Friday, January 16, 2009

Awkward Situations

I am a queen of awkward situations. For some reason, I have an incredible knack for saying the wrong thing, or making people feel uncomfortable. Sometimes I wonder if I seek out these situations, bringing the “awkward” to any moment that would otherwise have been completely normal. Is there something in my nature that pushes me to make wildly inappropriate comments in front of people who are proper or who don’t know me? Is there some traitorous part of myself that wants, no, desires to ruin my chances at normal interaction?

Today, in the petit hall at Sciences Po, a friend of mine was studying at the table behind mine with a group. One of the men she was working with was quite attractive and kept making loud interjections in an appealing accent. These utterances were causing me to turn around on occasion and overhear a large part of their conversation. When my friend asked a question about the French “bisous” (the greeting that involves a kiss on each cheek) and whether or not French men sporadically greet each other in this manner, I felt somehow compelled to turn around and state, in a tone that was strange and in a volume that was several decibels too high, “Yes! They so do!” Sara, my friend, is used to me, and just laughed, but all three of the guys she was with stared at me for a second before I explained that my French teacher had just talked about the evolution of bisous etiquette.

This small, in all appearances, casual interaction has given those three guys, one of whom I see constantly in the halls of Sciences Po, a certain impression of me- an impression that says, “Crazy,” or, “Intense,” or the oh-so-feared, “Ditz.” These statements are not false. I am, at times, crazy, intense, and ditzy; it is not unheard of for me to be all these things at once. However, I would prefer to give the immediate impressions of “Bright,” or, “Attractive,” or the ever-so-sought-after, “Cool,” for I am, at times, all of these things as well.

Upon telling Michelle what I was writing about, she proceeded to inform me that I am actually not awkward at all. I’ll leave it for those who know me to decide…

Wednesday, January 7, 2009

Home for the Holidays

Moscow, Idaho is a strange place. It’s a place where the snow-covered hills meld into the sky, where geeks are beautiful, and where kids can grow up to be people so different one would think that they have nothing in common. Until they come back to Moscow, Idaho. We come from Bowdoin, Bard, and Barnard, Western Washington, Seattle U, and Lewis and Clark; we come from Paris, New Zealand, and Spain. For one week, or two, we revert back to the relationships and personalities we had when we were in high school.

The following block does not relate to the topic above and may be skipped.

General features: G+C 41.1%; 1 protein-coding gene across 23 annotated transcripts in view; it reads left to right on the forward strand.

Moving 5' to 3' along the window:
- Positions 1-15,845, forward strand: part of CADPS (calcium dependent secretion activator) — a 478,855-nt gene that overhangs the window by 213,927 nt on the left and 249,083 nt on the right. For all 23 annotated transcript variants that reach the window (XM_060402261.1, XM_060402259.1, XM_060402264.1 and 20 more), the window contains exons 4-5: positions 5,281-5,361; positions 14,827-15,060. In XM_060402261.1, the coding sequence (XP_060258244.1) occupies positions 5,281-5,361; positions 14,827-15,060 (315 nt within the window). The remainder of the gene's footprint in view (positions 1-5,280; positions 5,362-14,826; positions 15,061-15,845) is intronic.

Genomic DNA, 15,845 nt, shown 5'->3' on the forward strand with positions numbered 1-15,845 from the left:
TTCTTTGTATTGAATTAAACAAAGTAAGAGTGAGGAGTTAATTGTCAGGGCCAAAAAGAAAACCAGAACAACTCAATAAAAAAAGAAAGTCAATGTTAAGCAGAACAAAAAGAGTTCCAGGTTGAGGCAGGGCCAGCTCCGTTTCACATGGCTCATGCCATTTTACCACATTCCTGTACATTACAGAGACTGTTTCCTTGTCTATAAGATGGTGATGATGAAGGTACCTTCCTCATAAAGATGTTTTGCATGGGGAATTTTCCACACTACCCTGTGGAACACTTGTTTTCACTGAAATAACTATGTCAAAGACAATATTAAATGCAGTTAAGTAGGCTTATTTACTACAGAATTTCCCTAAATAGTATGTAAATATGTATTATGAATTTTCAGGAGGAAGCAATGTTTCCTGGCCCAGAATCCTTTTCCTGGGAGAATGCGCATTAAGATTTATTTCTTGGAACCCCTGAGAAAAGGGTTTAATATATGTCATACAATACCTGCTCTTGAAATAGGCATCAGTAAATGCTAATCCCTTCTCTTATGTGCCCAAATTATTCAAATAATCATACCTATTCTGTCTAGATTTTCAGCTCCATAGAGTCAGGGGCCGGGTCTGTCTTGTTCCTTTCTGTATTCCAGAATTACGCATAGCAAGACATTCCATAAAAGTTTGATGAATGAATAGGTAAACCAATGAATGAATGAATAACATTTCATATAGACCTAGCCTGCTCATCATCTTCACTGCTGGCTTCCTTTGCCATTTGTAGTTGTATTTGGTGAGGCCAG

We’ve all changed, of course we have, but those changes, just for a little while, are secondary to the people we’ve been for most of our lives. When you run into someone who’s known you since you wore diapers, it’s hard to be the sophisticated, nearly-adult, individual you’ve so recently become.

Moscow, Idaho is a great place to grow up. It’s the kind of place one spends one’s whole life trying to leave, but once one actually manages to get out of dodge, it’s an easy place to miss. My bad memories of elementary school bullying, boring high school classes, and the lack of diversity melt away, leaving good memories and the faces of people I never want to forget. And every time I go back, I learn about something cool or re-connect with someone I haven’t seen in ages.
I’m always struck by how at ease I feel when I’m hanging out with my Moscow people. There’s no need to act cool or watch what I say; my friends in Moscow know that I’m slightly crazy and like to hang out with me anyway. And, because we’re used to creating our own amusement, we can have fun playing a board game, wii, or just drinking a couple beers, listening to music (and usually singing along as well).

I went home for Christmas break. Home is a relative term for me. It means where ever my family is, any place I lay my head for more than a few weeks, but it will also mean, maybe forever, a small university town in the middle of the rolling hills of the Palouse. My dad once told me that the Palouse was in my blood. I believe him, too. The rolling hills and woods have worked their way into my veins and heart; a part of me will always be the girl that hiked through wheat fields, sat on giant rocks on a mountain top, and collected salamander eggs in Virgil Phillip’s pond.
This break, I stayed out until 4 in the morning almost every night. My parents realized early on that there wasn’t much trouble I could get into in town, so coming home so late wasn’t a new thing. I played music again and read comic books. I hung out while my guy friends played Dota and felt old at New Year’s when my friend’s little sister’s friends came over. All of them were from the High School, and I didn’t know any of them. Not for the first time, I wished that I could transport Cece, Martin, David, Brendan, Emmett, Ariel, and everyone else to Paris with me. Life would be so perfect if I could live in a big city in Europe with all those people I love around me.

We like to think that Moscow, Idaho never changes, and for those who have stayed, it doesn’t seem to. But I notice that things are changing. I notice the new businesses springing up, the fact that our silos are being dismantled bit by bit and that, ever so slowly, there are more international students, more students of color, more difference of every kind. Some of the change is great, and some really sucks (like the amount of Christ Church goers), and it is happening slowly, so it’s easy to adapt to. But some things will never change, and for that I am very grateful.